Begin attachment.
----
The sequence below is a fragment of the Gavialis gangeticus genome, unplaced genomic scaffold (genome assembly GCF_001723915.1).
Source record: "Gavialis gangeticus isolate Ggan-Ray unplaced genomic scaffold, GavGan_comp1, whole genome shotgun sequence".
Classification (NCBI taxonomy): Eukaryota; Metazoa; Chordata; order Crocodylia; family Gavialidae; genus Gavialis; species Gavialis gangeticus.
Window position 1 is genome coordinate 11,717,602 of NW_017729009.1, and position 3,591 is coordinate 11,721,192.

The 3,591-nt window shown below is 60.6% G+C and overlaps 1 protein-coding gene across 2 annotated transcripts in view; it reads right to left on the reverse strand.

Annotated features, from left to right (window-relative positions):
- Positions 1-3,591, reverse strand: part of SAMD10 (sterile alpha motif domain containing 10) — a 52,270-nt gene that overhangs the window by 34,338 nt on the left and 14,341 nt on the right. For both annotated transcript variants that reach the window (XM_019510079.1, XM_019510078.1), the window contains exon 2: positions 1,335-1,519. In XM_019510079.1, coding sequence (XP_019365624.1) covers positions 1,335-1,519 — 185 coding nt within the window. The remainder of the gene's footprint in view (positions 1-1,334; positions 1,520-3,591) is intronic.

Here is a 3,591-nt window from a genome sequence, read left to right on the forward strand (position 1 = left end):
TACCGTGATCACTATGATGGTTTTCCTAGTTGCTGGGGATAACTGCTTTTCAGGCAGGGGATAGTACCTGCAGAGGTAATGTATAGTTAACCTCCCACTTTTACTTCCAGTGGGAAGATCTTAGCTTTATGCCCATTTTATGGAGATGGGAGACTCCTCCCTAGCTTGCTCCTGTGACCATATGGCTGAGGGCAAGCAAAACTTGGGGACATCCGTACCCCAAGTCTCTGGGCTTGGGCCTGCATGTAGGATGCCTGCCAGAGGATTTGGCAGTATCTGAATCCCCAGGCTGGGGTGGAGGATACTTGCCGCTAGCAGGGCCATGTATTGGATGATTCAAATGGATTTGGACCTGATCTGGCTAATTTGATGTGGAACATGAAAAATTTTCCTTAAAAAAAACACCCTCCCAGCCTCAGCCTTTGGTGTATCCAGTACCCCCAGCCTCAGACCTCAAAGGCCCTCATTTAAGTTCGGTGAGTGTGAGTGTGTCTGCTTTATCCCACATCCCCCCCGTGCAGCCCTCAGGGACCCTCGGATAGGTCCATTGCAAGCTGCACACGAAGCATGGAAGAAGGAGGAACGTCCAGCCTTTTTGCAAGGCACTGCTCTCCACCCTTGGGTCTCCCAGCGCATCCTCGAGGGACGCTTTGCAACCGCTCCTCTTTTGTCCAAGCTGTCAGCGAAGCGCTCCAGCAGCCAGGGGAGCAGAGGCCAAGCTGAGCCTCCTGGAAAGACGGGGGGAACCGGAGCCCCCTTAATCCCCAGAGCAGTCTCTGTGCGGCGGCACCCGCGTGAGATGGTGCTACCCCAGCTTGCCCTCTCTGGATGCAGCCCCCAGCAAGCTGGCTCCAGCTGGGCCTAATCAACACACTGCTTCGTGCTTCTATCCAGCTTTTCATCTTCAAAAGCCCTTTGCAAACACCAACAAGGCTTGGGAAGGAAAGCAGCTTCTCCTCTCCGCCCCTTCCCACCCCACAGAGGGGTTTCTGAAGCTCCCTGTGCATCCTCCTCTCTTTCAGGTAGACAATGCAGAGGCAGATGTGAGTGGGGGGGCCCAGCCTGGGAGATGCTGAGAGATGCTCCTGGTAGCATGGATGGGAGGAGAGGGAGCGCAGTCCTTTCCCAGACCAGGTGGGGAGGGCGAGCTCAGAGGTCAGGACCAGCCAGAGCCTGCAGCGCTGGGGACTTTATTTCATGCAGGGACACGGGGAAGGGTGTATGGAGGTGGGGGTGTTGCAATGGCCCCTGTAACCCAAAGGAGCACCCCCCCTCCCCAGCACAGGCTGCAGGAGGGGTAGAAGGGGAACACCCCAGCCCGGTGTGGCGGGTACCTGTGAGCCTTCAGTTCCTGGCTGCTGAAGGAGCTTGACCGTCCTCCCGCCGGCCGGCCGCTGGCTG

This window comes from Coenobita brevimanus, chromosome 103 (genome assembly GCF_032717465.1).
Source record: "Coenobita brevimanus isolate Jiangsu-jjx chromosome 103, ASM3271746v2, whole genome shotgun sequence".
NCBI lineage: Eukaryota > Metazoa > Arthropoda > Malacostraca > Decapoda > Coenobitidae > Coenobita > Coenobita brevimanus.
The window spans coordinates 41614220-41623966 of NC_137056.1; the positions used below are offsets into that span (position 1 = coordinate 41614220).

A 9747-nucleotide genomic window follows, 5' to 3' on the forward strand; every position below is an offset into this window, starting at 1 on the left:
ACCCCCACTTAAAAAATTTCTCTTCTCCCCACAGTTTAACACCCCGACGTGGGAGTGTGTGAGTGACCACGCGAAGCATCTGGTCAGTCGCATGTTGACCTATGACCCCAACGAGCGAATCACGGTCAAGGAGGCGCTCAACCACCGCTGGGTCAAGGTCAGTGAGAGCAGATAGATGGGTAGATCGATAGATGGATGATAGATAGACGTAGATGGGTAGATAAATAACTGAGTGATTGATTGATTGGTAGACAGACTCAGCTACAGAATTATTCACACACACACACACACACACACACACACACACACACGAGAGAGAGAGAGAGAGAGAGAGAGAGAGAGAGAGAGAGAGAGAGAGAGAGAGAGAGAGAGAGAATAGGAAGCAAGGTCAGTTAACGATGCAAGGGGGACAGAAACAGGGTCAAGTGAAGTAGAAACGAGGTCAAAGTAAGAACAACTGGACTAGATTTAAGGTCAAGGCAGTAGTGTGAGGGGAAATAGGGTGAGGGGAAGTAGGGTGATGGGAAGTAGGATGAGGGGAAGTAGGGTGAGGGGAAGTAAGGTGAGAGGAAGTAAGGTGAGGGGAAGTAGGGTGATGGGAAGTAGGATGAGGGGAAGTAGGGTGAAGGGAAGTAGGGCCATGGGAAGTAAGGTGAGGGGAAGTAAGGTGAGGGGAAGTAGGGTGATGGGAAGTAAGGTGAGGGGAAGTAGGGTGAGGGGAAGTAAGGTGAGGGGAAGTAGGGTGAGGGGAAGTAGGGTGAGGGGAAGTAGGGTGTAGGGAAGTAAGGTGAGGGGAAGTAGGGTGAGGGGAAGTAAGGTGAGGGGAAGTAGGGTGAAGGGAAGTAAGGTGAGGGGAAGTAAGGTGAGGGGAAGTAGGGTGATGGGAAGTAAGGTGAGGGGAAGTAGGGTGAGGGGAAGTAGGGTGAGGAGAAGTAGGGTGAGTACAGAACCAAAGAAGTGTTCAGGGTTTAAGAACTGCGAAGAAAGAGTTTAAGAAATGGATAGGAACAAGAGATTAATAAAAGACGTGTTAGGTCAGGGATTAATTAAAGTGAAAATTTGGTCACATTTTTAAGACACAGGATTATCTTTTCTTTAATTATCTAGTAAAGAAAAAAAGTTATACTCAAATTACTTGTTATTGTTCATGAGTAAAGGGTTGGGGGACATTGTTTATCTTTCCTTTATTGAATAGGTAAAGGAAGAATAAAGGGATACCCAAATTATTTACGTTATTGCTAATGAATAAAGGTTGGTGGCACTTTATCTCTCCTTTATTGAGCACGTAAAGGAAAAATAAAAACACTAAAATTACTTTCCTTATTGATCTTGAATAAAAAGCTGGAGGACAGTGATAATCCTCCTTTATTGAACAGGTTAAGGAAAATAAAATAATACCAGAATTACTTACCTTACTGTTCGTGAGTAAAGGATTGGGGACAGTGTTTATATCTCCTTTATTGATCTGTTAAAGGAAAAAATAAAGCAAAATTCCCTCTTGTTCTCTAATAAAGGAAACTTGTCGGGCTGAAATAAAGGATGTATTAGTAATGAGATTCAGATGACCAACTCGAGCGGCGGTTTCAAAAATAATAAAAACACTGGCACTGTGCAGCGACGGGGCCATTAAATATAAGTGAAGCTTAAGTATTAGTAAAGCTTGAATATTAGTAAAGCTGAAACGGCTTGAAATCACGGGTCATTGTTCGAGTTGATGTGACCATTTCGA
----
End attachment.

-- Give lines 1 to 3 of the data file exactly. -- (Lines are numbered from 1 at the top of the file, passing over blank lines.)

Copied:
The sequence below is a fragment of the Gavialis gangeticus genome, unplaced genomic scaffold (genome assembly GCF_001723915.1).
Source record: "Gavialis gangeticus isolate Ggan-Ray unplaced genomic scaffold, GavGan_comp1, whole genome shotgun sequence".
Classification (NCBI taxonomy): Eukaryota; Metazoa; Chordata; order Crocodylia; family Gavialidae; genus Gavialis; species Gavialis gangeticus.